A free ebook version of this title is available through Luminos, University of California Press’s Open Access publishing program. Visit www.luminosoa.org to learn more. Situated at the intersections of twentieth-century music history, historiography, and aesthetics, Middlebrow Modernism uses Benjamin Britten’s operas to illustrate the ways in which composers, critics, and audiences mediated the “great divide” between modernism and mass culture. Reviving mid-century discussions of the middlebrow, Christopher Chowrimootoo demonstrates how Britten’s works allowed audiences to have their modernist cake and eat it: to revel in the pleasures of consonance, lyricism, and theatrical spectacle even while enjoying the prestige that came from rejecting them. By focusing on moments when reigning aesthetic oppositions and hierarchies threatened to collapse, this study offers a powerful model for recovering shades of grey in the traditionally black-and-white historiographies of twentieth-century music.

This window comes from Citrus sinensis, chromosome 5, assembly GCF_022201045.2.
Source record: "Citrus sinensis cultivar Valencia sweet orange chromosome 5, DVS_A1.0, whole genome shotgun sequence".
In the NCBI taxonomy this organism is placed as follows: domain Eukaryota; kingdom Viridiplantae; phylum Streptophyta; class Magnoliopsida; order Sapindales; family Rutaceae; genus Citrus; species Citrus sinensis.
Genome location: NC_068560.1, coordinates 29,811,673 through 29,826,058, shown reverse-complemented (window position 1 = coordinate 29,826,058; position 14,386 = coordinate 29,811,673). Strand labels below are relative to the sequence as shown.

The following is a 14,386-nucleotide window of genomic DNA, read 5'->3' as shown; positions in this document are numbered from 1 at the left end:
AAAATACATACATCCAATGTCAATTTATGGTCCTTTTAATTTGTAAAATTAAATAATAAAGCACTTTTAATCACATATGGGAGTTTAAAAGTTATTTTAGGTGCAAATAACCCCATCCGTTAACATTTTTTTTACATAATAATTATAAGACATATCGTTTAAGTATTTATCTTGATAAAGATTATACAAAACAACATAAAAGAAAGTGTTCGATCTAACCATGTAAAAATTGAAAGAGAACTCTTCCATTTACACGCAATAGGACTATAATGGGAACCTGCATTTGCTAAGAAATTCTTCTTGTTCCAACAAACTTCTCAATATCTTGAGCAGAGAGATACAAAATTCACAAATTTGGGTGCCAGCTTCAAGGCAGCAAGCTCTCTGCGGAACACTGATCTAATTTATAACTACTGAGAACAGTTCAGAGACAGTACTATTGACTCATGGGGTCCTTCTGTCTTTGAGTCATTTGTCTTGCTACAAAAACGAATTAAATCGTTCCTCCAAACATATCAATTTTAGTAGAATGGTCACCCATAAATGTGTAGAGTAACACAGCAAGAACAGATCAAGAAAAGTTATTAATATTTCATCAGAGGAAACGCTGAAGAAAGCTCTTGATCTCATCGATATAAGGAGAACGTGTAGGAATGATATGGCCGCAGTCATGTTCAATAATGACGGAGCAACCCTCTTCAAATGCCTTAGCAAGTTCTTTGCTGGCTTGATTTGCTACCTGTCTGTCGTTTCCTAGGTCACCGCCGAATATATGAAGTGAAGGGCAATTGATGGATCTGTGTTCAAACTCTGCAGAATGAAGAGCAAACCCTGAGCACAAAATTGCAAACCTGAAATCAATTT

About the Author
Christopher Chowrimootoo is Assistant Professor in the Program of Liberal Studies and in the Department of Music at the University of Notre Dame.
Table of Contents
List of Illustrations Acknowledgments 1. Middlebrow Modernism 2. Sentimentality under Erasure in Peter Grimes 3. The Timely Traditions of Albert Herring 4. The Turn of the Screw, or: The Gothic Melodrama of Modernism 5. The Burning Fiery Furnace and the Redemption of Religious Kitsch 6. Death in VeBérénice and the Aesthetics of SublimationNotes Bibliography